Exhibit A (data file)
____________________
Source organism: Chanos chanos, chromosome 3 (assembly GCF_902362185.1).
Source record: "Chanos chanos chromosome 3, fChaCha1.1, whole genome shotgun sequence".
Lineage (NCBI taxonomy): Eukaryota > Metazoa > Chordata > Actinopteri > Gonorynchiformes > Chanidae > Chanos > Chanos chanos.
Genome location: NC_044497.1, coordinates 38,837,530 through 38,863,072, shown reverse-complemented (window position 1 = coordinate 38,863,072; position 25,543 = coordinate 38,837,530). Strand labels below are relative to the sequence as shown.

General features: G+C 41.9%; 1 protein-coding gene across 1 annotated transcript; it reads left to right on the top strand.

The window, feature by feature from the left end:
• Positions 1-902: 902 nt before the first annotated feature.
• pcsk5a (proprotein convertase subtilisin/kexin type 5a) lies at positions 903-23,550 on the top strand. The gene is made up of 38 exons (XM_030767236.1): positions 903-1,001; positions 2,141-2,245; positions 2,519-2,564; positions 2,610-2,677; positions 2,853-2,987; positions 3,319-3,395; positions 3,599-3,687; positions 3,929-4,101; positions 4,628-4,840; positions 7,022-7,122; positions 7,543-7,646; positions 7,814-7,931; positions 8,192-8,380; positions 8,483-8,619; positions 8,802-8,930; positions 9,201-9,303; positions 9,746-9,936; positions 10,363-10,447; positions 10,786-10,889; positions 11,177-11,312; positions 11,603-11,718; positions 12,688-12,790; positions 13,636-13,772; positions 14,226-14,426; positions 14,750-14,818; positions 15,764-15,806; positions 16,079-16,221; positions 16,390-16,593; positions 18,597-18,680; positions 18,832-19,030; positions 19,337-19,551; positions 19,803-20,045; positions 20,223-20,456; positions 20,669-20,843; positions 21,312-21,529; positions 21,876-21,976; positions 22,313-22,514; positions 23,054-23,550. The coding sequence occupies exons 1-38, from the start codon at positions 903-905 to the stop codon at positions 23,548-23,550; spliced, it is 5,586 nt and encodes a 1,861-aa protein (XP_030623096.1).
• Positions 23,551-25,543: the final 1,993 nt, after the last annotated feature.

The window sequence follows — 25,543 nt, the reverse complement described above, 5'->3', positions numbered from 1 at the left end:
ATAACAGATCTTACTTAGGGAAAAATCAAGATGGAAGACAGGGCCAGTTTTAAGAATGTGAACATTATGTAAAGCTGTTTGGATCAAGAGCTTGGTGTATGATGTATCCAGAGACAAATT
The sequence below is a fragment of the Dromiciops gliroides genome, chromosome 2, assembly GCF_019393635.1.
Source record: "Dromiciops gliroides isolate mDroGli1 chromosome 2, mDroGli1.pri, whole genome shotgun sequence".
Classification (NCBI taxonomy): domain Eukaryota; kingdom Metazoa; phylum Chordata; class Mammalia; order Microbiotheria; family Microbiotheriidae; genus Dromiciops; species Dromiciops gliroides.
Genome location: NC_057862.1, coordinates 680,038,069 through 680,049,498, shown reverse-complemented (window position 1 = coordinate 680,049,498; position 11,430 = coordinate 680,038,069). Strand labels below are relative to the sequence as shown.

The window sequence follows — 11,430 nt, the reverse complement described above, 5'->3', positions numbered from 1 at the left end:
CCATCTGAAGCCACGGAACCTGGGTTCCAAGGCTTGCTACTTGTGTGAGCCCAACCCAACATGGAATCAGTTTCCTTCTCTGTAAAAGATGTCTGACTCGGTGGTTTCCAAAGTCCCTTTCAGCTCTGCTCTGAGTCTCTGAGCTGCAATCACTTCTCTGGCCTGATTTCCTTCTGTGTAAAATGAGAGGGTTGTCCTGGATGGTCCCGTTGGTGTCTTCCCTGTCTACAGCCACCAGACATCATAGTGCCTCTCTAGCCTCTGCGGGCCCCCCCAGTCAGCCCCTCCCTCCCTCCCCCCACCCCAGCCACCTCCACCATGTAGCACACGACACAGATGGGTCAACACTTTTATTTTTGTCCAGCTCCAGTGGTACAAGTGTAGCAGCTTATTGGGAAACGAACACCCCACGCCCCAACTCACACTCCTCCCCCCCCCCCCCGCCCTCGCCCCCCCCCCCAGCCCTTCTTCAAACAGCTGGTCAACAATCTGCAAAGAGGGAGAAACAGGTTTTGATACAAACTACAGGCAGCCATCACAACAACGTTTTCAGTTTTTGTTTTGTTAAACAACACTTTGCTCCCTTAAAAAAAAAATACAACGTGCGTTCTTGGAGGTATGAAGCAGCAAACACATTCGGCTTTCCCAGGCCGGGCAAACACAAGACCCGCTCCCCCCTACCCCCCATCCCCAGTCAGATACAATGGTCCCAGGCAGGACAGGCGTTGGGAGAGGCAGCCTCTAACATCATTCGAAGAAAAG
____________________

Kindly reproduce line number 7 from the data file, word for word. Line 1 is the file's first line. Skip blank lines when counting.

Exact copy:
• Positions 1-902: 902 nt before the first annotated feature.